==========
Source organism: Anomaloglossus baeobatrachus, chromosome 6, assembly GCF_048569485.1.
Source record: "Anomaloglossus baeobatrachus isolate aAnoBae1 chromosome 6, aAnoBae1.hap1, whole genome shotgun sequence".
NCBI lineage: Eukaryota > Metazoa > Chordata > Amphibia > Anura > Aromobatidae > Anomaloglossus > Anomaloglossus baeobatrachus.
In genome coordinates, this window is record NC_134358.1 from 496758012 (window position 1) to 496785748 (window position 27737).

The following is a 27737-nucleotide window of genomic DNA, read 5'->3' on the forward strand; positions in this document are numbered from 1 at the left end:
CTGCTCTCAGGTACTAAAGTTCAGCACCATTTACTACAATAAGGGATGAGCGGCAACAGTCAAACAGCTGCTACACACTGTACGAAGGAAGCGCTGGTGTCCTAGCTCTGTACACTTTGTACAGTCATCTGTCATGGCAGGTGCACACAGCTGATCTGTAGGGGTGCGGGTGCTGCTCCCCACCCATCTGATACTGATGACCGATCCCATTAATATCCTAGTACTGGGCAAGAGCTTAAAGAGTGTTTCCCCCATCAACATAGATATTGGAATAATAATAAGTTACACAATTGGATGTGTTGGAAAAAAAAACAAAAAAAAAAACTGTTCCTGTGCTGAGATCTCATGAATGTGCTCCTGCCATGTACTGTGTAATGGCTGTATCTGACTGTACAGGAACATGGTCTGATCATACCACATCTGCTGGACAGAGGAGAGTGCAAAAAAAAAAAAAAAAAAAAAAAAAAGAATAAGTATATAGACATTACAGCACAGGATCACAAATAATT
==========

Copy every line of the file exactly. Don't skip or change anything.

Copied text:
Source organism: Anomaloglossus baeobatrachus, chromosome 6, assembly GCF_048569485.1.
Source record: "Anomaloglossus baeobatrachus isolate aAnoBae1 chromosome 6, aAnoBae1.hap1, whole genome shotgun sequence".
NCBI lineage: Eukaryota > Metazoa > Chordata > Amphibia > Anura > Aromobatidae > Anomaloglossus > Anomaloglossus baeobatrachus.
In genome coordinates, this window is record NC_134358.1 from 496758012 (window position 1) to 496785748 (window position 27737).

The following is a 27737-nucleotide window of genomic DNA, read 5'->3' on the forward strand; positions in this document are numbered from 1 at the left end:
CTGCTCTCAGGTACTAAAGTTCAGCACCATTTACTACAATAAGGGATGAGCGGCAACAGTCAAACAGCTGCTACACACTGTACGAAGGAAGCGCTGGTGTCCTAGCTCTGTACACTTTGTACAGTCATCTGTCATGGCAGGTGCACACAGCTGATCTGTAGGGGTGCGGGTGCTGCTCCCCACCCATCTGATACTGATGACCGATCCCATTAATATCCTAGTACTGGGCAAGAGCTTAAAGAGTGTTTCCCCCATCAACATAGATATTGGAATAATAATAAGTTACACAATTGGATGTGTTGGAAAAAAAAACAAAAAAAAAAACTGTTCCTGTGCTGAGATCTCATGAATGTGCTCCTGCCATGTACTGTGTAATGGCTGTATCTGACTGTACAGGAACATGGTCTGATCATACCACATCTGCTGGACAGAGGAGAGTGCAAAAAAAAAAAAAAAAAAAAAAAAAAGAATAAGTATATAGACATTACAGCACAGGATCACAAATAATT